Facing the Abundance Discrepancy in the Orion Nebula
The spectral analysis of HII regions allows one to determine the chemical composition of the ionized gas phase of the interstellar medium (ISM) from the solar neighborhood to the high-redshift galaxies. Therefore, it stands as an essential tool for our knowledge of the chemical evolution of the Universe. However, it turns out that chemical abundances of heavy-element ions determined from the bright collisionally excited lines (CELs) are systematically lower than the abundances derived from the faint recombination lines (RLs) emitted by the same ions. Today, this controversial issue is known as abundance discrepancy problem and it is far from negligible. In the analysis of Galactic and extragalactic HII regions the O2+/H+ ratio calculated from the OII RLs is between 0.10 and 0.35 dex higher than that obtained from the [OIII] CELs. In this talk, we will face this problem in the benchmark object of the solar vicinity, the Orion Nebula. Due to its high surface brightness and proximity, the Orion Nebula is an ideal lab, which allows us to study in detail the possible role of its rich and well-resolved internal structure (such as Herbig-Haro objects, protoplanetary disks or bars) on the abundance discrepancy.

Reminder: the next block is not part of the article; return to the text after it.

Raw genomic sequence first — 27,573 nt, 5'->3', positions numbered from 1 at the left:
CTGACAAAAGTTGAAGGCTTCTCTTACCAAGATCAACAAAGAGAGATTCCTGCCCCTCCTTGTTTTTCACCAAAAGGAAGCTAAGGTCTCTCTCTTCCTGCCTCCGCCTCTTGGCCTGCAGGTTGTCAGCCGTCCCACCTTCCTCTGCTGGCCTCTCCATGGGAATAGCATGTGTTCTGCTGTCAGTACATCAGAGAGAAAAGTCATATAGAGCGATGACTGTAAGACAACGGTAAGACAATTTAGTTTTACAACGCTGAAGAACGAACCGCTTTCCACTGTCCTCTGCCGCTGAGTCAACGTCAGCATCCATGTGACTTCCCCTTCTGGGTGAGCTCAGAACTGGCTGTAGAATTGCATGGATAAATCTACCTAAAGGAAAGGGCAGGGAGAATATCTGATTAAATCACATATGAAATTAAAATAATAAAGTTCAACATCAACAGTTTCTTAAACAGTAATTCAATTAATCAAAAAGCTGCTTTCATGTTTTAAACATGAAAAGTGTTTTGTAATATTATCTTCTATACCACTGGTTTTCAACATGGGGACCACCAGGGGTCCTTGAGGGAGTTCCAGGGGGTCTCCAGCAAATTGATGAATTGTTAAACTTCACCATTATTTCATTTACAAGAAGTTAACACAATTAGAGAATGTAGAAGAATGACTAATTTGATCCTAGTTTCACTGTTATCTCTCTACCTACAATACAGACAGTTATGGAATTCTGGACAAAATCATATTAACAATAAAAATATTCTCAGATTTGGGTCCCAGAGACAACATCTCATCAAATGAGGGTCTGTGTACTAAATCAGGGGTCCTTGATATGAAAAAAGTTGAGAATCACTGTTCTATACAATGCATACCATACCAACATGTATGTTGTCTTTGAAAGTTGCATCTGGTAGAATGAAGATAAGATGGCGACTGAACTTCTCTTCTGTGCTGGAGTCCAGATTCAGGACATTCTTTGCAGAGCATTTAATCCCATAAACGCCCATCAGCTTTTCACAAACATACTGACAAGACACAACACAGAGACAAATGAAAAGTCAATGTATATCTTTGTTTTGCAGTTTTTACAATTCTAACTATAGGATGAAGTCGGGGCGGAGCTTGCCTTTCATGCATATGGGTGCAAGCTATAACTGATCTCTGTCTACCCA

About the talk
University of Hawaii, USA